If Rifle season had taught me anything it was that the deer were not sticking around our normal hunting grounds during the day. The fresh snow over the last week of rifle revealed that the deer had virtually disappeared from higher elevations and were heading north during the day to bed down at the lower elevations. The area I assumed them to be bedding in was an area I had never hunted for a couple reasons. For one, it is difficult to access given the terrain, and two, I had never really had a reason to hunt there. So, on Friday I dug out a topographical map and studied a couple new areas with hopes of discovering something that would give away where the deer going during the day. To my surprise I found an obscure “Plateau” that was surrounded by steep hills on 3 sides and a gentle drainage on the remaining side. It was positioned about half a mile further than I had ever been but it looked so intriguing I decided I’d give it a try. My idea was to reach the plateau early and watch for a while and then eventually work my way back to Josh who was in position about 7/8 of a mile to the south but on the same side of the ridge I was hunting.
The plan was simple. Josh would drop me off high and deep into the woods on the four-wheeler and then head back to the other end of the ridge and still hunt his way around to the same side as me. That way, if I bumped anything it would likely head in his direction and he might get a chance to look it over. Josh dropped me off at an elevation of 1800’. The previous week I’d only seen once set of fresh tracks this high up but starting off this high gave me the advantage to hunt from above the deer as I made my way down to the area I thought they were. I worked my way to my starting spot in the dark and waiting for daylight before moving any further.
When daylight starting filtering through the hemlocks I began my move to the plateau I’d discovered on the map. It was still pretty dark in the hemlocks when I came across my first set of tracks. It had just finished snowing about a half inch so I knew the tracks were about as fresh as they could be. A little bit of investigation revealed that the deer (no doubt a monster buck) had been walking around the edge of the hill in my direction as I had slipped down the same hill in the dark. He either heard me or saw me somehow and trotted down the hill in the opposite direction he’d been walking. I was both encouraged and discouraged by the discovery of the tracks. As I mentioned above, there had been very few tracks up here the week previous, but 5 minutes after daylight I’d already seen my first set and it had been a very close encounter. I’d like to think that if I had been 60 seconds earlier I would have been in position ahead of that deer and there would have been a different ending to the day. That’s hunting though.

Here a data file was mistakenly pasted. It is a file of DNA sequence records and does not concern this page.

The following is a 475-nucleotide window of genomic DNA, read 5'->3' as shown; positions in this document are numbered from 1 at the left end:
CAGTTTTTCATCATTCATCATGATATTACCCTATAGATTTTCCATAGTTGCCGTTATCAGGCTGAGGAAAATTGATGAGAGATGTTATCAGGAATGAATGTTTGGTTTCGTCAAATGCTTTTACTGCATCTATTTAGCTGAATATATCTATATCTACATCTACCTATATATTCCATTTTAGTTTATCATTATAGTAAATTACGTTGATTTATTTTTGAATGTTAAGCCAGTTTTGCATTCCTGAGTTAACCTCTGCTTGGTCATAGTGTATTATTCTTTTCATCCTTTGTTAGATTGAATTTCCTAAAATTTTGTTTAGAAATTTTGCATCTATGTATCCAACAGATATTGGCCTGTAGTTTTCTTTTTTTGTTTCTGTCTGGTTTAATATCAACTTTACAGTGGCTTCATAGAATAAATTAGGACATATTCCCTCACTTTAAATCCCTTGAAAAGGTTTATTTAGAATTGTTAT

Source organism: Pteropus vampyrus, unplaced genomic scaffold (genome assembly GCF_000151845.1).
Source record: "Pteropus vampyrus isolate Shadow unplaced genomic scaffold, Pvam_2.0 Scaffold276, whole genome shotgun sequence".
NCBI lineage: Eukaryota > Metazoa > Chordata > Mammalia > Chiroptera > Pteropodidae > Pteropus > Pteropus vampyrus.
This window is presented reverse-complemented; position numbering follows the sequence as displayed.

After shedding a few tears I continued to work my way down the spine of a small slope that fell off to the north towards the plateau. The land to my right opened up to a drainage that offered 100 plus yard views thanks in part to the fresh snow. I stopped at a big maple tree and gave a few grunts before moving on again but nothing responded. After another couple hundred yards, and a few more sets of tracks, I reached the hill above the plateau. I sat overlooking the plateau for a while and enjoyed a cup of hot chocolate while observing the new area.
Josh was almost in position at the other end around 8:30 so I packed up my gear and began the hunt around the ridge towards him. Just about the time I reached the south end of the plateau I saw movement below me. “Deer!” my brain yelled. I was in a decent position having purposely stayed at a slightly higher elevation than I expected them to be. It was tense for a moment but I finally identified her to be a doe. Then I heard it – the sound of another deer walking somewhere. It took me a few moments to find him but instinct told me it was a buck when I first spotted him through my binoculars standing 100 yards away in the immature hardwoods. I had to reposition to get a better look at him as he stood there but he turned out to be just a spike.
After seeing the buck and doe I continued to hunt my way around the hill towards Josh. The wind had changed from the direction it was blowing at dawn and it was now right at my back blowing towards Josh. It was too late to turn around so I continued on towards Josh hoping my scent would chase a few deer towards Josh. It worked. Josh saw a nice doe that came from my direction but that’s all.
The remainder of the day was uneventful. Dad was perched in his blind again all day but an area that was littered with tracks the week previous was now devoid of any sign of life. Even a check of the trail cameras in the area revealed that very few deer had been through the area in the past week. It was a bizarre turn of events that only added to the mystery of this place. Last week the deer, except for a select few, were all hanging out at lower elevations. This week they were back to high elevations, as well as low, but were in a totally different area.
This was my seventh time in the woods since the start of Vermont Rifle and I have a feeling that the moment I had with the spike was the one opportunity at a Vermont buck that I usually get per year. It just happened that he was only a spike. In this area he could just as easily have been a wall hanger and that’s why I like to hunt here. One of these days our paths will cross. The longer I hunt here the more I’m convinced that the biggest factor involved in successfully taking a deer is time. If I’m fortunate enough to have another chance to hunt before the season ends perhaps it will be that one time when our paths cross, but I better throw a little luck in there too…